OPEN SOURCE blenderpy Mesh/Voxel Visualization Figure 1 (click to enlarge): Visualization examples of an occupancy grid (left) and a mesh (right) of a chair. The right visualization also shows a point cloud observation (in red). Blender is an open-source “3D creation suite” — a tool for creating and manipulating 3D shapes and scenes. While I […]
Obtaining high-quality visualizations of 3D data such as triangular meshes or occupancy grids, as needed for publications in computer graphics and computer vision, is difficult. In this article, I want to present a GitHub repository containing some utility scripts for paper-ready visualizations of meshes and occupancy grids using Blender and Python.
Our CVPR’18 follow-up paper has been accepted at IJCV. In this longer paper we extend our weakly-supervised 3D shape completion approach to obtain high-quality shape predictions, and also present updated, synthetic benchmarks on ShapeNet and ModelNet. The paper is available through Springer Link and ArXiv.
In 3D vision, a common problem involves the comparison of meshes. In 3D reconstruction or surface reconstruction, triangular meshes are usually compared considering accuracy and completeness — the distance from the reconstruction to the reference and vice-versa. In this article, I want to present an efficient C++ tool for computing accuracy and completeness considering both references meshes as well as reference point clouds.
Triangular meshes are commonly used to represent various shapes in computer graphics and computer vision. However, for various deep learning techniques, triangular meshes are not well suited. Therefore, meshes are commonly voxelized into occupancy grids or signed distance functions. This article presents a C++ tool allowing efficient voxelization of (watertight) meshes.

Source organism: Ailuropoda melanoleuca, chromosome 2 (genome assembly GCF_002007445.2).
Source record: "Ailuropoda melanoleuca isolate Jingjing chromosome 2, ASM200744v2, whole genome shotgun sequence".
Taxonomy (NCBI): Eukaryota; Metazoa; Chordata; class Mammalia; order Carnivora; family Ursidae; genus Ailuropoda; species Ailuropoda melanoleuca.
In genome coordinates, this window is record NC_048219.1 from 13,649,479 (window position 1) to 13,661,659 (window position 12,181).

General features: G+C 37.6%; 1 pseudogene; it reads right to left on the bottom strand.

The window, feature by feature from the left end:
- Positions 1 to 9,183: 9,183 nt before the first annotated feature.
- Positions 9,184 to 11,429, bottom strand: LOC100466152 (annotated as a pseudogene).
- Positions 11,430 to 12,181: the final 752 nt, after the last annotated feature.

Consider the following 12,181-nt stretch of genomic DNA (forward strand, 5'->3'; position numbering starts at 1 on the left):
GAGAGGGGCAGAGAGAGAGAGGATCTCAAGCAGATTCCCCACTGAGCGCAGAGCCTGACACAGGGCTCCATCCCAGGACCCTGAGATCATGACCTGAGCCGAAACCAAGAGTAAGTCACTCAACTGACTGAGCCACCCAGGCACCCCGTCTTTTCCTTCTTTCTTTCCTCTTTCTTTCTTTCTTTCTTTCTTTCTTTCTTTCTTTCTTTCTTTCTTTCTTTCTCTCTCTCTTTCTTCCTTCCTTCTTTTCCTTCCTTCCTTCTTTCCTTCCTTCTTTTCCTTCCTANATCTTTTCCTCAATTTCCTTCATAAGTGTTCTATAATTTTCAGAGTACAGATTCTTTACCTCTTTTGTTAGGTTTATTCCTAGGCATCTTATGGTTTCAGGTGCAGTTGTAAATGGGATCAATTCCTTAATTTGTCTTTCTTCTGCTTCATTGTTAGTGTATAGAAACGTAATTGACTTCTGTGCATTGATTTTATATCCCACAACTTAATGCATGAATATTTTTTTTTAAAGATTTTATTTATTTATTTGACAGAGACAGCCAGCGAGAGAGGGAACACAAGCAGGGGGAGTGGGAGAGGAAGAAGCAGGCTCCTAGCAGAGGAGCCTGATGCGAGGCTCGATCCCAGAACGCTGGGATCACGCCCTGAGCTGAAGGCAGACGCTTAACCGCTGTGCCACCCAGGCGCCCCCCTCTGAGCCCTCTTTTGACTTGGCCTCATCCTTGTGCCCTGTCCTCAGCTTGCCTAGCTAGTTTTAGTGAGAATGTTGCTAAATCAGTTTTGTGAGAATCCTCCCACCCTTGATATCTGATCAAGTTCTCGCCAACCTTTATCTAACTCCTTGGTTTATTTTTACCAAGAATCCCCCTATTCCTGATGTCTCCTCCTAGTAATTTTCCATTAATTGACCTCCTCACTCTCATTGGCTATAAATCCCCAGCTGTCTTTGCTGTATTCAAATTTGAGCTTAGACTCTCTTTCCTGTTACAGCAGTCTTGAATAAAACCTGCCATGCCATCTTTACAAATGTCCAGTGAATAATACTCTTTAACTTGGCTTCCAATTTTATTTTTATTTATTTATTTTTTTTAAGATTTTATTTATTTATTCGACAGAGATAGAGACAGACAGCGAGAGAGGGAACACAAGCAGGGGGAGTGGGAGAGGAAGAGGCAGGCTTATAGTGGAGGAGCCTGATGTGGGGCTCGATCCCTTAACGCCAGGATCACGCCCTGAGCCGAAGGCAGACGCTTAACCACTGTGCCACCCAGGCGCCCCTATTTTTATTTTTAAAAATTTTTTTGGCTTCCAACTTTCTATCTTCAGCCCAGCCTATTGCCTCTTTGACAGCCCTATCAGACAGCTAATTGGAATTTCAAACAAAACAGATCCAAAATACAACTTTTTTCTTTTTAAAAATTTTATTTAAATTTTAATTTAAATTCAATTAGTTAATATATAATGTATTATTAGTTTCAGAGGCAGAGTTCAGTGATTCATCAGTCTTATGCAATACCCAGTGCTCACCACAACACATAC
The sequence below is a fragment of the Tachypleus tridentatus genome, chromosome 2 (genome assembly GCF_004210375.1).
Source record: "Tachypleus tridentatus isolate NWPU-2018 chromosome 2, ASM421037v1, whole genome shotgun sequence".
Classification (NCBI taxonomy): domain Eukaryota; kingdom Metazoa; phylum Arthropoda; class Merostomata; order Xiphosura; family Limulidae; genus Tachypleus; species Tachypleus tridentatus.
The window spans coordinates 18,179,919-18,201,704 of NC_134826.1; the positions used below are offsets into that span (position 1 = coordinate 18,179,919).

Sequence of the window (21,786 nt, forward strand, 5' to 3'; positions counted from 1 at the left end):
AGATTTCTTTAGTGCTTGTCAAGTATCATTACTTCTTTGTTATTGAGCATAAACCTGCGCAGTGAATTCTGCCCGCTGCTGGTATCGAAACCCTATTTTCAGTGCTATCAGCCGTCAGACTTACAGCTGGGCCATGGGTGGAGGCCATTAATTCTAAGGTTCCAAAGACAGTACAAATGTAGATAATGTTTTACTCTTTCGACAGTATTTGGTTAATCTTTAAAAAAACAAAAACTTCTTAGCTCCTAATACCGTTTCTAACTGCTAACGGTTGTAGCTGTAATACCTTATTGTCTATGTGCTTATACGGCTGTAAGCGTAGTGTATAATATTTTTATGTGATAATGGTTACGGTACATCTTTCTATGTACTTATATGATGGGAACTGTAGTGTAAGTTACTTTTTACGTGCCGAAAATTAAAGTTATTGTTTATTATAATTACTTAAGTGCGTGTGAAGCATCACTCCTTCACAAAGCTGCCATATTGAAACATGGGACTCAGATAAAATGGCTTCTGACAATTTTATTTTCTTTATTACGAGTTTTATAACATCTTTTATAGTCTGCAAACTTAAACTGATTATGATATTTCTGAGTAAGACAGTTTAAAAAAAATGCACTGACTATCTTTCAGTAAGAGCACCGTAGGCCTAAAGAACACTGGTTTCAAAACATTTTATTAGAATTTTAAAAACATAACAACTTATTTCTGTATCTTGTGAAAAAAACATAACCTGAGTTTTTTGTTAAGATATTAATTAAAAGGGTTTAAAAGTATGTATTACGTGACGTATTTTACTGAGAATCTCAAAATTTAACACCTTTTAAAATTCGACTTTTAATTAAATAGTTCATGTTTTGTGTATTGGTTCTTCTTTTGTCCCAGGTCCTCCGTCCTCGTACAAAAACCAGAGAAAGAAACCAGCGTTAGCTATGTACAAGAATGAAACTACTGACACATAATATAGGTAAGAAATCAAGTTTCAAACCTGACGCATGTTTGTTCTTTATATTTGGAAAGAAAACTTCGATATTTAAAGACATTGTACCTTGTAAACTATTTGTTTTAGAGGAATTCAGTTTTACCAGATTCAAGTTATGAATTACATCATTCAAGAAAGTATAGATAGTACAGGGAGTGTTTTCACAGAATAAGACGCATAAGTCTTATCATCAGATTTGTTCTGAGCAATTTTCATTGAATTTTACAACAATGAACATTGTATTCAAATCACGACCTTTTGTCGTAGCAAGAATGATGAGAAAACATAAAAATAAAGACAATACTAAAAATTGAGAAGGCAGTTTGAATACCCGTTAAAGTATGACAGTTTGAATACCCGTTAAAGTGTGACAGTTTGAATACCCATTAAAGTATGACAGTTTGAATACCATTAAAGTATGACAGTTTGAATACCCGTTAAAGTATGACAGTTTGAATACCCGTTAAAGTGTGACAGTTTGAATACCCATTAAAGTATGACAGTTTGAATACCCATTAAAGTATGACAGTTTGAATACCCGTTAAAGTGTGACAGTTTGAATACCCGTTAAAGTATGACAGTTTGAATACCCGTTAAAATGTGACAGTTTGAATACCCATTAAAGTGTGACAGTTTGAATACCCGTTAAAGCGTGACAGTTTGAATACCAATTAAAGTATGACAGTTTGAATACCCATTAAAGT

Automatically obtaining high-quality watertight meshes in order to derive well-defined occupancy grids or signed distance functions is a common problem in 3D vision. In this article, I present a mesh fusion approach for obtaining watertight meshes. In combination with a standard mesh simplification algorithm, this approach produces high-quality, but lightweight, watertight meshes.
In this follow-up on our CVPR’18 work, we extend our weakly-supervised 3D shape completion approach to obtain high-quality shape predictions, and also present updated, synthetic benchmarks on ShapeNet and ModelNet. The paper is now available as pre-print on ArXiv. Abstract, some experimental results and a comparison to our CVPR’18 work can be found in this article.
In this CVPR’18 paper, based on my master thesis, we propose a weakly-supervised and learning-based approach to 3D shape completion of sparse and noisy point clouds. We show that, using a learned shape prior, shape completion can be learned without access to ground truth shapes — only by knowing the object category at hand. This article provides the paper and its supplementary material.
My master thesis, written at the Autonomous Vision Group of Max Planck Institute for Intelligent Systems under the supervision of Prof. Andreas Geiger, addresses the problem of 3D shape completion of sparse point clouds under weak supervision. Specifically, based on a learned shape prior it is possible to learn 3D shape completion without access to ground truth shapes, as shown on KITTI. This article briefly introduces the problem and the main contributions and offers the thesis as download.
In computer graphics, watertight meshes usually describe meshes consisting of one closed surface. In this sense, watertight meshes do not contain holes and have a clearly defined inside. Therefore, they are commonly required by many applications in computer graphics as well as in computer vision — for example, when voxelizing meshes into occupancy grids or signed distance functions. However, I found it very difficult to find a proper formal definition of watertightness. In this article, I want to discuss the definition I used for my master thesis.